The two most prominent SFA in SAMM meat, palmitic acid (C16:0) and stearic acid (C18:0), were consistent with results reported by Webb et al., (1997) for SAMM wethers. The higher MUFA content of SAMM meat probably resulted from the generally fatter carcasses of Dormers (Table 1). Therefore, the relationship between cell wall and cell content of the adipose tissue was possibly greater in SAMM meat. Cell walls comprise mainly of unsaturated fatty acids, which explains the higher MUFA concentration of the meat from SAMM sheep (Rowe et al., 1999). Both the DFA and PUFA:SFA ratios are indications of the potential health benefits of the beneficial fatty acids to humans (Rhee, 1992; Warris, 2000). The ratios of PUFA:SFA for Dormers and SAMM sheep were above the values below 0.15, reported by Hoffman et al. (2003a, b) for crossbred lambs and Merinos, respectively, but still far below the recommended ratio of 0.45 for human intake in the United Kingdom (Warris, 2000). In a previous report on SAMM wethers, Webb & Casey (1995) correspondingly reported a mean PUFA:SFA ratio of 0.22 at 43 kg slaughter weight. The means from the present study also accorded with means reported for other bovine and ovine meats (Geay et al., 2001). The higher PUFA:SFA ratio of the SAMM breed suggests that this meat is possibly healthier for human consumption. The same reasoning applied as far as rams were concerned. Similarly, the ratio of (C18:0+C18:1n9):C16:0 indicates the possible health effects of the lipids (Grundy, 1997; Banskalievaa et al., 2000). High dietary levels of SFA increase human plasma cholesterol concentrations compared with high levels of MUFA (Grundy & Denke, 1990). Not all SFA have equivalent effects, for example mysteric (C14:0) acid may raise plasma cholesterol levels (Denke & Grundy, 1992). In this investigation the values were very similar between the two breeds and between sexes.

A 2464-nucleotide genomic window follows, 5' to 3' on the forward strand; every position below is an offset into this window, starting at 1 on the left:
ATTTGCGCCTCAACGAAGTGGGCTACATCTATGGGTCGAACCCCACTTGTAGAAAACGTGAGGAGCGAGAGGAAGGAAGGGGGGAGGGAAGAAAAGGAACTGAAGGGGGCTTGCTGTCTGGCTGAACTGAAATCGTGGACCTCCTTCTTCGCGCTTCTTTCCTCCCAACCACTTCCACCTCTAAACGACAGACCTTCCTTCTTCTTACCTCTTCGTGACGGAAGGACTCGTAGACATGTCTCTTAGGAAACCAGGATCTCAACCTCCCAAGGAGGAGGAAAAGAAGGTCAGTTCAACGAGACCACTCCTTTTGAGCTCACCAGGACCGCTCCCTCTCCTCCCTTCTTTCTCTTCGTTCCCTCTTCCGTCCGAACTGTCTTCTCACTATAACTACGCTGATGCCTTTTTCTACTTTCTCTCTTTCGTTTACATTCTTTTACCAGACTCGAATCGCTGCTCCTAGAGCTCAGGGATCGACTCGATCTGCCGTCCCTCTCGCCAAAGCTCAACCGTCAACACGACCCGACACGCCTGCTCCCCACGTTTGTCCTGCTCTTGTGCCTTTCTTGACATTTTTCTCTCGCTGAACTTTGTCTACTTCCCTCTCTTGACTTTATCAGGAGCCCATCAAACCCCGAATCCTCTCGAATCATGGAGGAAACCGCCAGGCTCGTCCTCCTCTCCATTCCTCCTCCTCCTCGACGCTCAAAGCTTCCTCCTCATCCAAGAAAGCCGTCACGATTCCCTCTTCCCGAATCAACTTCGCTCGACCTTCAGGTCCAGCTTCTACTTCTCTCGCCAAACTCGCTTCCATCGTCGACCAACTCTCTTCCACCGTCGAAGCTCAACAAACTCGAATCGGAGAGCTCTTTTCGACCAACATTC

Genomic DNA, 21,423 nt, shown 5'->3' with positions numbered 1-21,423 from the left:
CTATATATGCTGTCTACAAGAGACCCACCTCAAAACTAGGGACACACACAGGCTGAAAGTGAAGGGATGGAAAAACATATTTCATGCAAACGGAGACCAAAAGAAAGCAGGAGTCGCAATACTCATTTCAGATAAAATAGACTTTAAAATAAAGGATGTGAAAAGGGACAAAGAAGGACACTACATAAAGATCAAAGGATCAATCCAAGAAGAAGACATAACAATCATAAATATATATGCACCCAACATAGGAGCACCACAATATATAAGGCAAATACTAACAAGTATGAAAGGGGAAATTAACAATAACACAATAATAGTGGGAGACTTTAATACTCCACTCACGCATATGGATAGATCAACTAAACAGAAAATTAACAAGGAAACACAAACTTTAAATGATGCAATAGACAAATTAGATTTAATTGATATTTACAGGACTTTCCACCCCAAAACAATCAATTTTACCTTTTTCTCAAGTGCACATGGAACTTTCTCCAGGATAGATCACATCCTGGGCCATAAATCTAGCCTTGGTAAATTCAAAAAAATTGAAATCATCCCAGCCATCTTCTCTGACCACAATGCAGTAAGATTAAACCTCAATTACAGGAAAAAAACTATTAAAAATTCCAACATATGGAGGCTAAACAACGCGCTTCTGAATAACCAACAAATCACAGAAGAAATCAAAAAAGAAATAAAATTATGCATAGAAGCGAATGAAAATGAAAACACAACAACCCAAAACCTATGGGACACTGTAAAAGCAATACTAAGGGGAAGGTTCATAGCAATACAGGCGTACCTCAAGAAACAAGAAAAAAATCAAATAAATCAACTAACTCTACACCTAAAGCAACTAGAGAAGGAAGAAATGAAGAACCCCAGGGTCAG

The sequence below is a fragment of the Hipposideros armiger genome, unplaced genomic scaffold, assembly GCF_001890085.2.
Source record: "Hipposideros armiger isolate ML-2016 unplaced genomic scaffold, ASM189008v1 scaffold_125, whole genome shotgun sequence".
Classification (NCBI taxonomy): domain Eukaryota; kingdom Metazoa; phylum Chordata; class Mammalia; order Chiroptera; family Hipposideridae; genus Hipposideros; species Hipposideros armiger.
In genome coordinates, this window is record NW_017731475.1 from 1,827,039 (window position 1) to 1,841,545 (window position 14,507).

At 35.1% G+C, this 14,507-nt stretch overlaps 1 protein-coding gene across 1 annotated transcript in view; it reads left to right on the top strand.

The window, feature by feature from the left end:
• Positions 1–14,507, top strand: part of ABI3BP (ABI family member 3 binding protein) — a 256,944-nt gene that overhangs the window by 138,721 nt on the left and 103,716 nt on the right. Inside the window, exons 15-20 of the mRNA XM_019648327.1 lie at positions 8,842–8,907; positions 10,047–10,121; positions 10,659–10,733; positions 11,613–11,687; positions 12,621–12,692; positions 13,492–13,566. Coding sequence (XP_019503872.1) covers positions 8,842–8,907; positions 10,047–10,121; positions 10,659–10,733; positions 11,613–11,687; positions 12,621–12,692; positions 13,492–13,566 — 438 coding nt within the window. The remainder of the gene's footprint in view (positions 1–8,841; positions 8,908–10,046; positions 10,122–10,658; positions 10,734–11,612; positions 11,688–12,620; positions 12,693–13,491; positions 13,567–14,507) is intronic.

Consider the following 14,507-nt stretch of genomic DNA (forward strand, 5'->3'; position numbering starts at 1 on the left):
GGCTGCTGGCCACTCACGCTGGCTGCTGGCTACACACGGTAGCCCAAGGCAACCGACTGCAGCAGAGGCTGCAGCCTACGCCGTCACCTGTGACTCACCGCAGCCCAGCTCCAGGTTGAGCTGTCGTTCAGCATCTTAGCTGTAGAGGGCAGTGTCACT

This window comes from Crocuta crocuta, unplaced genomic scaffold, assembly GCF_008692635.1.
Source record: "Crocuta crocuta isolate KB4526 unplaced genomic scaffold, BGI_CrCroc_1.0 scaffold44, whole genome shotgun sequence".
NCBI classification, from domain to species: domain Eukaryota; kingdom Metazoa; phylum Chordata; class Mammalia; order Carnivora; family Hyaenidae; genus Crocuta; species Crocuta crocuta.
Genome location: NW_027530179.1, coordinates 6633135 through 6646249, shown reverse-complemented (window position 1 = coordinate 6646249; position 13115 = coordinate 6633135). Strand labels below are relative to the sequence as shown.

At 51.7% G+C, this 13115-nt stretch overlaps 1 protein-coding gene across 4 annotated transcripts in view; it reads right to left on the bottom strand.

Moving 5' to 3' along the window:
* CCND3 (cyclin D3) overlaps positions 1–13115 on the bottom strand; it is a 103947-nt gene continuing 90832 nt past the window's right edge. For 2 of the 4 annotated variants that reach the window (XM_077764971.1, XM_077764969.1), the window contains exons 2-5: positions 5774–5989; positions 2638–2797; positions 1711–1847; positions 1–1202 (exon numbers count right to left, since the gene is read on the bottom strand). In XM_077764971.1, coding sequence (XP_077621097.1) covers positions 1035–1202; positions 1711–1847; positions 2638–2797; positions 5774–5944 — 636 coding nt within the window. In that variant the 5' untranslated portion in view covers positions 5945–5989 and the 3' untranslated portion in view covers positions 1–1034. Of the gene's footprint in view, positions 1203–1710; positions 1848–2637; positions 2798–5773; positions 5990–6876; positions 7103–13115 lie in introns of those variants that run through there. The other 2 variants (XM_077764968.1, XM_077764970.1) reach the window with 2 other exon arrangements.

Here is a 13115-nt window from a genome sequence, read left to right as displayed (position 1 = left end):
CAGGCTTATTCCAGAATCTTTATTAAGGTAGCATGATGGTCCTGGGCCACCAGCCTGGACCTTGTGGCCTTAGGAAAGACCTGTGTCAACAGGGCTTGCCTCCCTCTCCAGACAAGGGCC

Conclusions were in accordance with the original production objectives of the breeds. The SAMM (a dual-purpose sheep breed) is suitable for the commercial production of meat and wool whilst the Dormer is used as a sire breed for terminal crossbreeding to enhance the meat production potential of the dam breed in the crossbred progeny. The higher retail cut weights of the Dormer sheep and higher skin, head and trotter weights in SAMM sheep are important observations indicating the superiority of the Dormer over the SAMM in meat production. From an eating prospective the meat from SAMM sheep could be considered to be slightly healthier for human consumption. Further investigations should compare the eating quality of the meat from the two breeds.



We wish to thank the personnel of Tommi's abattoir for their friendly co-operation. This research was partly funded by grants from the Technology and Human Resources for Industry Programme (THRIP) and from the National Research Foundation (NRF) of South Africa. Their involvement is gratefully acknowledged.